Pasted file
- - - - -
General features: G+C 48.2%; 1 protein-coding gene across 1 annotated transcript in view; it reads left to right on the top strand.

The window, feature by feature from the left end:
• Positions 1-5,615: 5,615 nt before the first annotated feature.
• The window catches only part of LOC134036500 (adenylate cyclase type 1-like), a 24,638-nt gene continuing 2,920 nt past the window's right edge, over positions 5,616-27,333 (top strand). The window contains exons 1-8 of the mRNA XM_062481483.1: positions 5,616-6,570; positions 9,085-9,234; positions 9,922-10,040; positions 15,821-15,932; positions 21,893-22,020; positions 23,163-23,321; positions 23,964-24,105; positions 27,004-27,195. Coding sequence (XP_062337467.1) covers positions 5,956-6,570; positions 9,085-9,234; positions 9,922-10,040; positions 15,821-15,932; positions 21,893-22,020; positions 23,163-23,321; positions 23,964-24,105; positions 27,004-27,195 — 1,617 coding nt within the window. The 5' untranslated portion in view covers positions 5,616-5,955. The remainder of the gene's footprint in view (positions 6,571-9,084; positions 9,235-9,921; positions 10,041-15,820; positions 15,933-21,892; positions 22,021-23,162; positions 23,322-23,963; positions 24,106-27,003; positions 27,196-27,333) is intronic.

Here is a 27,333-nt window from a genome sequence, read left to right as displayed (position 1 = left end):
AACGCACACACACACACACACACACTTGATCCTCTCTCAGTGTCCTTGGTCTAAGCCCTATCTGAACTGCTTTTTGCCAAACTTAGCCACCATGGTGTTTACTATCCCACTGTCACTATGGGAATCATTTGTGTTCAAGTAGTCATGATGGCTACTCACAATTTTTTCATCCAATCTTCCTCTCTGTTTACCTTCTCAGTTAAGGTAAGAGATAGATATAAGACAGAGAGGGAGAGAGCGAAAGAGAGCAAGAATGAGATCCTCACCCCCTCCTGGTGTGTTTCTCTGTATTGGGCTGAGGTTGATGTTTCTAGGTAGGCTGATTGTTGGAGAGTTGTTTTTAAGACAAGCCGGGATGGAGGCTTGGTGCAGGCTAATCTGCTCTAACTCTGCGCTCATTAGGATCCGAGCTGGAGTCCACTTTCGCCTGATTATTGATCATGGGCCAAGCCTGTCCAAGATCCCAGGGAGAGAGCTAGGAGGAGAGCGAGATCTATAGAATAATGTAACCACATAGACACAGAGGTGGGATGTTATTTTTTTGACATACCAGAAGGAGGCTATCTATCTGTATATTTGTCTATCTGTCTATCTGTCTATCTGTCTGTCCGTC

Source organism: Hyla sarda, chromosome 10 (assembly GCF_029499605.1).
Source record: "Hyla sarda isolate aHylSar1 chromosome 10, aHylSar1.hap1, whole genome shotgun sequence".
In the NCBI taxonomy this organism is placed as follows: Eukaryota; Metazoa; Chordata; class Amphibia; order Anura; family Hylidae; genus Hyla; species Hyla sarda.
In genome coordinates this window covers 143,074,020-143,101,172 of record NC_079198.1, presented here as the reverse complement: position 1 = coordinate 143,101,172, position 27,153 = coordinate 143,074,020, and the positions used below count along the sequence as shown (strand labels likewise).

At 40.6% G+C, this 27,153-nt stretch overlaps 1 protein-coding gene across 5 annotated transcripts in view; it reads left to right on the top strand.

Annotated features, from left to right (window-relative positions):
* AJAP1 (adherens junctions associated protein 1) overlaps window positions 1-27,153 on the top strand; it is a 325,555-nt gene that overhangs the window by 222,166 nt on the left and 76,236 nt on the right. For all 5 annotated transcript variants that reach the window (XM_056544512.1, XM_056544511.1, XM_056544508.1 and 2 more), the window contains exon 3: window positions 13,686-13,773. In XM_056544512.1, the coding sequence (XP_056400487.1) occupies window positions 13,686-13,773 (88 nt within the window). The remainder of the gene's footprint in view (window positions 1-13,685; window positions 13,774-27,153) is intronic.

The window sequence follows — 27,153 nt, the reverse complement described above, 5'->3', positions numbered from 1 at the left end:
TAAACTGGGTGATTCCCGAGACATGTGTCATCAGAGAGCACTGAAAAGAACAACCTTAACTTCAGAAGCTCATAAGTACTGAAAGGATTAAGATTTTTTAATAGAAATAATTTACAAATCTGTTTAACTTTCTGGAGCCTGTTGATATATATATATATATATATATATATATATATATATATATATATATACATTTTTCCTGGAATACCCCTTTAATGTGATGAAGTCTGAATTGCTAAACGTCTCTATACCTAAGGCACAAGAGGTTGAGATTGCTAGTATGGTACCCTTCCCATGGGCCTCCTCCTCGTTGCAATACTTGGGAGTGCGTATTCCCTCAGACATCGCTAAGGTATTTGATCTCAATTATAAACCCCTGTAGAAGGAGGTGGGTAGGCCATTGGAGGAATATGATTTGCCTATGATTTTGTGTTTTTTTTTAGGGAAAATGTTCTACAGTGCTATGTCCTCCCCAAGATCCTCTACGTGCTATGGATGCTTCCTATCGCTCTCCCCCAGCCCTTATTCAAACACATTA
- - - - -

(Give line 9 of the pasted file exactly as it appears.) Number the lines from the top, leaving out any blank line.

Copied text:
In the NCBI taxonomy this organism is placed as follows: Eukaryota; Metazoa; Chordata; class Amphibia; order Anura; family Hylidae; genus Hyla; species Hyla sarda.